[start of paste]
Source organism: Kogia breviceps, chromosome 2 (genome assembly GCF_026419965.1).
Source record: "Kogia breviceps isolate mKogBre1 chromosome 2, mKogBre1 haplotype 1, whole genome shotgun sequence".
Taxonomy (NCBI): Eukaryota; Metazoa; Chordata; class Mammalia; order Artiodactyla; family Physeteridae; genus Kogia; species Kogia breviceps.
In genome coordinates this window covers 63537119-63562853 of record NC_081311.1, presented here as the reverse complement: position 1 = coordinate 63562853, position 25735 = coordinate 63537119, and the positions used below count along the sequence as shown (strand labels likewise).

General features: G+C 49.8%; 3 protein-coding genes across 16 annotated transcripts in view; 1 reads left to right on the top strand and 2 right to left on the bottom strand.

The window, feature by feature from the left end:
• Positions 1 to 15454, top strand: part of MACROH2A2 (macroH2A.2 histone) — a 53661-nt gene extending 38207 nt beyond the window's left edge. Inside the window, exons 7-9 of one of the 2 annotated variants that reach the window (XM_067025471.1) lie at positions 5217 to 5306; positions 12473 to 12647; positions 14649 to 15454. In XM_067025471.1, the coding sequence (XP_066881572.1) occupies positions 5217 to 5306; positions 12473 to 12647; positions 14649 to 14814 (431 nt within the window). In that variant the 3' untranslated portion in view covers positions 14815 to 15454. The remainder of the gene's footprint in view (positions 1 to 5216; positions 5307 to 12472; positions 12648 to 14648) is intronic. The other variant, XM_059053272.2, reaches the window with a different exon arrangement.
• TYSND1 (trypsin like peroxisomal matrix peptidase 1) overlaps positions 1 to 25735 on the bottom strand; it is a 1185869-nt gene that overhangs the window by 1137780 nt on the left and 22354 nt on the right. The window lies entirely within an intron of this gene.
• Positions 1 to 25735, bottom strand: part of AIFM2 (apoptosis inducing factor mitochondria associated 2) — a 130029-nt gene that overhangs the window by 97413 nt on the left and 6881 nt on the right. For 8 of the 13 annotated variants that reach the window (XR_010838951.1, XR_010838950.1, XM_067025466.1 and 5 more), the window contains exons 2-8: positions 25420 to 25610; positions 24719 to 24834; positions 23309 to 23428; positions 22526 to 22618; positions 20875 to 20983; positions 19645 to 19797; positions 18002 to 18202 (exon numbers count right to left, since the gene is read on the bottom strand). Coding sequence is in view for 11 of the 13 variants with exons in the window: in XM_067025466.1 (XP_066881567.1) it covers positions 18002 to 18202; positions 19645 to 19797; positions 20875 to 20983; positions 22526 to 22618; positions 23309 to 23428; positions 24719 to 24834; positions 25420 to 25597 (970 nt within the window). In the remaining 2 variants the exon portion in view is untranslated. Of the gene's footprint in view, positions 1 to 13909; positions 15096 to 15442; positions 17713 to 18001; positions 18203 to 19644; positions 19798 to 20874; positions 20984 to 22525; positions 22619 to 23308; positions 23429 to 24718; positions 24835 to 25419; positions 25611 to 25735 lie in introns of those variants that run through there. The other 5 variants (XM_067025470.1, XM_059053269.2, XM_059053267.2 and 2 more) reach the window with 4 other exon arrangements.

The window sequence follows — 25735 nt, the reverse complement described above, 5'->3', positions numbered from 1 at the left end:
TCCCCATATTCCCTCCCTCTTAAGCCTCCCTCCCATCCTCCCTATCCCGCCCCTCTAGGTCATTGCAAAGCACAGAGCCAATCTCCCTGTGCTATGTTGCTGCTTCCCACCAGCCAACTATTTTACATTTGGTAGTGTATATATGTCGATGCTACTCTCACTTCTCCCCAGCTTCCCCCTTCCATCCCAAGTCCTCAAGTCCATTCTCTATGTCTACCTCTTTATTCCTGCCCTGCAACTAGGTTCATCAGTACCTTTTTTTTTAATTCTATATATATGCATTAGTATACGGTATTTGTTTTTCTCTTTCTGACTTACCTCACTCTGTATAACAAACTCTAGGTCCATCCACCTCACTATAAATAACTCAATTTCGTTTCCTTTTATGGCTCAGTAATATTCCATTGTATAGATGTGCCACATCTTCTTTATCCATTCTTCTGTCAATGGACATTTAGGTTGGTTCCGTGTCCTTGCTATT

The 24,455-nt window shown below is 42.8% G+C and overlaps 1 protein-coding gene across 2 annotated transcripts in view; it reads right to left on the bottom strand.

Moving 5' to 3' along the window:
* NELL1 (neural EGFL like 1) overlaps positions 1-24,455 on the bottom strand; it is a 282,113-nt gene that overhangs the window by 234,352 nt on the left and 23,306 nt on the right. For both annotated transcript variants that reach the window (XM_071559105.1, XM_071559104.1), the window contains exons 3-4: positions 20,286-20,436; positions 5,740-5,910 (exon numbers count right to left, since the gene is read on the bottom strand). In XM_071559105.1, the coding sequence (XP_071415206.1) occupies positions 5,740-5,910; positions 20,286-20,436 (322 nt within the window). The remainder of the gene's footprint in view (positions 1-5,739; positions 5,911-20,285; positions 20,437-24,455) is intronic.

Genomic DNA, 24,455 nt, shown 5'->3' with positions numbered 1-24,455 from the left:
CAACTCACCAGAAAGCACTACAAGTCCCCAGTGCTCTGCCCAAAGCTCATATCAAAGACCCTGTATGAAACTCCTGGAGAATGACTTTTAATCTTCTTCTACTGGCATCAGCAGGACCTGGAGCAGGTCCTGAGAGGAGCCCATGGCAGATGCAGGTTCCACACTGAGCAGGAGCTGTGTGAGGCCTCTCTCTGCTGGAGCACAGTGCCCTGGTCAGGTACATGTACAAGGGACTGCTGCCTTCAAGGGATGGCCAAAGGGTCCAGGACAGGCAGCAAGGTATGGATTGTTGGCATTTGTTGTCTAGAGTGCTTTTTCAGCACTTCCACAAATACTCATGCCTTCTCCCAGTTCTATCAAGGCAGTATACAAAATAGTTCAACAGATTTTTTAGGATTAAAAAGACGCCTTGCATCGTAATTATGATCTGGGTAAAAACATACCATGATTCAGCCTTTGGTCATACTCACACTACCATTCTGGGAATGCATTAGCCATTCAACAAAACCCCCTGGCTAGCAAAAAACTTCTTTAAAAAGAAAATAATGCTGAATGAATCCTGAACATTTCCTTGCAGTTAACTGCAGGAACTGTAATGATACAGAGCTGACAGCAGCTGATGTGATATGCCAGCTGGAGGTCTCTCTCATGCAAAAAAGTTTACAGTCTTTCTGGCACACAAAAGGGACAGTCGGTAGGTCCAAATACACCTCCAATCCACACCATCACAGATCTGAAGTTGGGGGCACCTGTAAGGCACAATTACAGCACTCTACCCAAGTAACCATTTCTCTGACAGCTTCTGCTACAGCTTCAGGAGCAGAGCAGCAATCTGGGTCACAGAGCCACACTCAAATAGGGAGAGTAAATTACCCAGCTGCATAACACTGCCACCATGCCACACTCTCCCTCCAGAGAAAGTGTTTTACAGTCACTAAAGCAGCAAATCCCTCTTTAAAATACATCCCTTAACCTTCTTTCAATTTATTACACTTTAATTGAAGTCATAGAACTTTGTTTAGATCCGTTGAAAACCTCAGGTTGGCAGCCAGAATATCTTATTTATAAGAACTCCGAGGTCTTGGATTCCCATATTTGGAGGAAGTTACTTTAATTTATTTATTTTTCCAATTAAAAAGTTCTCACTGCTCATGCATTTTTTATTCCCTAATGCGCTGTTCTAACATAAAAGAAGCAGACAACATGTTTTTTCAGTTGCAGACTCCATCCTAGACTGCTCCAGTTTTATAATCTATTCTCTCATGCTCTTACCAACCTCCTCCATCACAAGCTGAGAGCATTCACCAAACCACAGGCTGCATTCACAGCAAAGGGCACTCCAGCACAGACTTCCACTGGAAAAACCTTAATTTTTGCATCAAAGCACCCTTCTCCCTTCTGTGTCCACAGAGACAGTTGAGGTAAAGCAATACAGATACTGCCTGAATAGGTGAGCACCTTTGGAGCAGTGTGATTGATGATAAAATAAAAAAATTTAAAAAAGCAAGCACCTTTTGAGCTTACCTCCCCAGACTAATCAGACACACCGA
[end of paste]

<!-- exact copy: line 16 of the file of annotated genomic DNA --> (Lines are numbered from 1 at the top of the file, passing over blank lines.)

CAACTCACCAGAAAGCACTACAAGTCCCCAGTGCTCTGCCCAAAGCTCATATCAAAGACCCTGTATGAAACTCCTGGAGAATGACTTTTAATCTTCTTCTACTGGCATCAGCAGGACCTGGAGCAGGTCCTGAGAGGAGCCCATGGCAGATGCAGGTTCCACACTGAGCAGGAGCTGTGTGAGGCCTCTCTCTGCTGGAGCACAGTGCCCTGGTCAGGTACATGTACAAGGGACTGCTGCCTTCAAGGGATGGCCAAAGGGTCCAGGACAGGCAGCAAGGTATGGATTGTTGGCATTTGTTGTCTAGAGTGCTTTTTCAGCACTTCCACAAATACTCATGCCTTCTCCCAGTTCTATCAAGGCAGTATACAAAATAGTTCAACAGATTTTTTAGGATTAAAAAGACGCCTTGCATCGTAATTATGATCTGGGTAAAAACATACCATGATTCAGCCTTTGGTCATACTCACACTACCATTCTGGGAATGCATTAGCCATTCAACAAAACCCCCTGGCTAGCAAAAAACTTCTTTAAAAAGAAAATAATGCTGAATGAATCCTGAACATTTCCTTGCAGTTAACTGCAGGAACTGTAATGATACAGAGCTGACAGCAGCTGATGTGATATGCCAGCTGGAGGTCTCTCTCATGCAAAAAAGTTTACAGTCTTTCTGGCACACAAAAGGGACAGTCGGTAGGTCCAAATACACCTCCAATCCACACCATCACAGATCTGAAGTTGGGGGCACCTGTAAGGCACAATTACAGCACTCTACCCAAGTAACCATTTCTCTGACAGCTTCTGCTACAGCTTCAGGAGCAGAGCAGCAATCTGGGTCACAGAGCCACACTCAAATAGGGAGAGTAAATTACCCAGCTGCATAACACTGCCACCATGCCACACTCTCCCTCCAGAGAAAGTGTTTTACAGTCACTAAAGCAGCAAATCCCTCTTTAAAATACATCCCTTAACCTTCTTTCAATTTATTACACTTTAATTGAAGTCATAGAACTTTGTTTAGATCCGTTGAAAACCTCAGGTTGGCAGCCAGAATATCTTATTTATAAGAACTCCGAGGTCTTGGATTCCCATATTTGGAGGAAGTTACTTTAATTTATTTATTTTTCCAATTAAAAAGTTCTCACTGCTCATGCATTTTTTATTCCCTAATGCGCTGTTCTAACATAAAAGAAGCAGACAACATGTTTTTTCAGTTGCAGACTCCATCCTAGACTGCTCCAGTTTTATAATCTATTCTCTCATGCTCTTACCAACCTCCTCCATCACAAGCTGAGAGCATTCACCAAACCACAGGCTGCATTCACAGCAAAGGGCACTCCAGCACAGACTTCCACTGGAAAAACCTTAATTTTTGCATCAAAGCACCCTTCTCCCTTCTGTGTCCACAGAGACAGTTGAGGTAAAGCAATACAGATACTGCCTGAATAGGTGAGCACCTTTGGAGCAGTGTGATTGATGATAAAATAAAAAAATTTAAAAAAGCAAGCACCTTTTGAGCTTACCTCCCCAGACTAATCAGACACACCGA